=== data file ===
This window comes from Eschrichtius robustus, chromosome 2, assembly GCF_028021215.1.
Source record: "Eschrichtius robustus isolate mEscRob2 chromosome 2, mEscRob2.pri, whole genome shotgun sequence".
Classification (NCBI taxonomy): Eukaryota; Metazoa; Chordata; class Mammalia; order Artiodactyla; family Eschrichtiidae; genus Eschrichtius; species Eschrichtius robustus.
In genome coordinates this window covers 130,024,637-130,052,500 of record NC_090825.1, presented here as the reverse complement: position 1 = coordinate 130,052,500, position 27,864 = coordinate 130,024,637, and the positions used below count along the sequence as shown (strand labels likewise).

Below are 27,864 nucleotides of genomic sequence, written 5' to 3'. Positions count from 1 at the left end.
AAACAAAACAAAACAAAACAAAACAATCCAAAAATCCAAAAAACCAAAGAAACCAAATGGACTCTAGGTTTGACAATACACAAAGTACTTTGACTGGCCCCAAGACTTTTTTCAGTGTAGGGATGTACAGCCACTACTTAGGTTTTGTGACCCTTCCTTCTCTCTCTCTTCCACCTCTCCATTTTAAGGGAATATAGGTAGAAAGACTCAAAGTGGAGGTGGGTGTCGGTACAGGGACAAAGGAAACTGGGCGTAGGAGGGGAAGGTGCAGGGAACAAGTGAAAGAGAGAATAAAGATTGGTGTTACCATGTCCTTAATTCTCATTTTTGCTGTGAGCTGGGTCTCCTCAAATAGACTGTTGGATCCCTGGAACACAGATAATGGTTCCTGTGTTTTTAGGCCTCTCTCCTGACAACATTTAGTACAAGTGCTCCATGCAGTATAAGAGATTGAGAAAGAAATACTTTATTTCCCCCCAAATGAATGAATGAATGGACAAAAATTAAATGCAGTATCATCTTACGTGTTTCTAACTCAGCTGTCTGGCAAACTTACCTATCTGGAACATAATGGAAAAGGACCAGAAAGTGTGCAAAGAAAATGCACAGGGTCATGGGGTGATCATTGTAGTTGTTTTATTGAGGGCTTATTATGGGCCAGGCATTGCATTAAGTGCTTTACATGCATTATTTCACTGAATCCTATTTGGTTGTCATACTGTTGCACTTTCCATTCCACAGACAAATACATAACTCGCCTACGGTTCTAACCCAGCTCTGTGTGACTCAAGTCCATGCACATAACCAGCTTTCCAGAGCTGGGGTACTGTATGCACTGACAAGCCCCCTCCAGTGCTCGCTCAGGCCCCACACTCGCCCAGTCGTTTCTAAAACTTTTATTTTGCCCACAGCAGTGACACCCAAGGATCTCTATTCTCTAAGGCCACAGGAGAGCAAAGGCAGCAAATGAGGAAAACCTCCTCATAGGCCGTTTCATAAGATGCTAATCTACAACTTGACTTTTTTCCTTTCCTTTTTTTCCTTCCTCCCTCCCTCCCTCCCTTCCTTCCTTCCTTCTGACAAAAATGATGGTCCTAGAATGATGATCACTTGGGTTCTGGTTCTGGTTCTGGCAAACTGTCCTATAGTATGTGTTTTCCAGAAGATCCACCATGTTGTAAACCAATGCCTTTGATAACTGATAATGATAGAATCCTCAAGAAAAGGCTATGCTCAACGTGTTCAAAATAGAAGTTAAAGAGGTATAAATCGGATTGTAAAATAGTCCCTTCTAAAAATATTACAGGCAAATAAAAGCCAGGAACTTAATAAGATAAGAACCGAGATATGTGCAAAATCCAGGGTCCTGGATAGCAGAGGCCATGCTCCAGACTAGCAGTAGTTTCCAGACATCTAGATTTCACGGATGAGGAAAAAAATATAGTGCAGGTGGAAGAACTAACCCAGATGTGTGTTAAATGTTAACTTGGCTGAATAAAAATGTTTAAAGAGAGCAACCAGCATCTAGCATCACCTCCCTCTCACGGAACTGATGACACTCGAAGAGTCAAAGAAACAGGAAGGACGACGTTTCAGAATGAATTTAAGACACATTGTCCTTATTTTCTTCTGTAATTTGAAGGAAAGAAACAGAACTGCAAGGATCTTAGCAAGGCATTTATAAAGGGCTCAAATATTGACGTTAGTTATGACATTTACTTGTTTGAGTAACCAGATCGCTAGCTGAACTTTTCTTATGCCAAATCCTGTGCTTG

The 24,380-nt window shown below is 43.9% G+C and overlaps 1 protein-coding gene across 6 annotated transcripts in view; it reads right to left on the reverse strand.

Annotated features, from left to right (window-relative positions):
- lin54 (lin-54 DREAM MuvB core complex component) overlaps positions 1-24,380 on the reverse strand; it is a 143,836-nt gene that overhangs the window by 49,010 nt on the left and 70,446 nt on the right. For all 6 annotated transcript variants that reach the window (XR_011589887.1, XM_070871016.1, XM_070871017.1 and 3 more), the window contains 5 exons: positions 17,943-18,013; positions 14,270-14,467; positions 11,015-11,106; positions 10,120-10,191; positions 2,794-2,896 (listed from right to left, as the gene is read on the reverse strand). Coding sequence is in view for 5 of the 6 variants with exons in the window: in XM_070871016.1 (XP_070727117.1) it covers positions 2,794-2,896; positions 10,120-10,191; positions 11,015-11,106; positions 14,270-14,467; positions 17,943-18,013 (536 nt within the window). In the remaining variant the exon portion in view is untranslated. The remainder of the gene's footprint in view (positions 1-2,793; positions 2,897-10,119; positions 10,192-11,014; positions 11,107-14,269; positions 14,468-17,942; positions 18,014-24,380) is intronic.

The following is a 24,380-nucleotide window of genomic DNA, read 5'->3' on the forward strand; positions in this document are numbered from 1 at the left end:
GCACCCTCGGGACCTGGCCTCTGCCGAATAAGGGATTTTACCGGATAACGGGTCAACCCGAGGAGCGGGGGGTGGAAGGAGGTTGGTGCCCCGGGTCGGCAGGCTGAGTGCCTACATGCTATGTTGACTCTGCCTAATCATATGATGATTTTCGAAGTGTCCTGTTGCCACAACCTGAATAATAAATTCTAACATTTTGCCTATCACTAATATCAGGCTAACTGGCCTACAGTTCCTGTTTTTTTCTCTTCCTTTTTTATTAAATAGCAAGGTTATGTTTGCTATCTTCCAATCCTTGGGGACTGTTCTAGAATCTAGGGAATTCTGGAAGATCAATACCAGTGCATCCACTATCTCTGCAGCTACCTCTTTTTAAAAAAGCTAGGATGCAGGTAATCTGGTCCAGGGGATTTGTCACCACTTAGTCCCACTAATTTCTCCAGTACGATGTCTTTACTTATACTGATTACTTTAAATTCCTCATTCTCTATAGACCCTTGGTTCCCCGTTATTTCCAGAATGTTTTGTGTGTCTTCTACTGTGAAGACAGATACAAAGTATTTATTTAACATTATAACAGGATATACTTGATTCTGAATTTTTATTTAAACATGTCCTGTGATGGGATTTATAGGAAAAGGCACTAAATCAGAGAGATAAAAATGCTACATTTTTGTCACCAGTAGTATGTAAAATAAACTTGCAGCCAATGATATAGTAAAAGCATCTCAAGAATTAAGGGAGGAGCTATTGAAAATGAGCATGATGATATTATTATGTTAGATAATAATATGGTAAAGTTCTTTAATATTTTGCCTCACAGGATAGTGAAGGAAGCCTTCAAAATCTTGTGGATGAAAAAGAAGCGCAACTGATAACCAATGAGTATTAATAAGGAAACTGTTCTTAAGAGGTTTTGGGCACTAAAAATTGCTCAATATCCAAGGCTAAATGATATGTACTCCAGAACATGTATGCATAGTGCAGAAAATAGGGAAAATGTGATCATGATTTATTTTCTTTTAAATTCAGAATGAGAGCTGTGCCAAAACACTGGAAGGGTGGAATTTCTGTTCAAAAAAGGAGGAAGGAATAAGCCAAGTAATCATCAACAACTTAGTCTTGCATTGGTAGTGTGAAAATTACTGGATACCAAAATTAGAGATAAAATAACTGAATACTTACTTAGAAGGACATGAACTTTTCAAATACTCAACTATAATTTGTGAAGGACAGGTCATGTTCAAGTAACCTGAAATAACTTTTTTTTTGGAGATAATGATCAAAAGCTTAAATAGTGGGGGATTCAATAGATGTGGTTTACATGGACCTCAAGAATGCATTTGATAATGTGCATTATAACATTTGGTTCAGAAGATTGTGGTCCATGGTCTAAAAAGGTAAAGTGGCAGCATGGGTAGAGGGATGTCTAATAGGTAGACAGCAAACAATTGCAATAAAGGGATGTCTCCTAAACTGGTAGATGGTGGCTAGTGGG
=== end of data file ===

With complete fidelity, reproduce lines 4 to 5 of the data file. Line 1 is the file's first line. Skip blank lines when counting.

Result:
In genome coordinates this window covers 130,024,637-130,052,500 of record NC_090825.1, presented here as the reverse complement: position 1 = coordinate 130,052,500, position 27,864 = coordinate 130,024,637, and the positions used below count along the sequence as shown (strand labels likewise).

Below are 27,864 nucleotides of genomic sequence, written 5' to 3'. Positions count from 1 at the left end.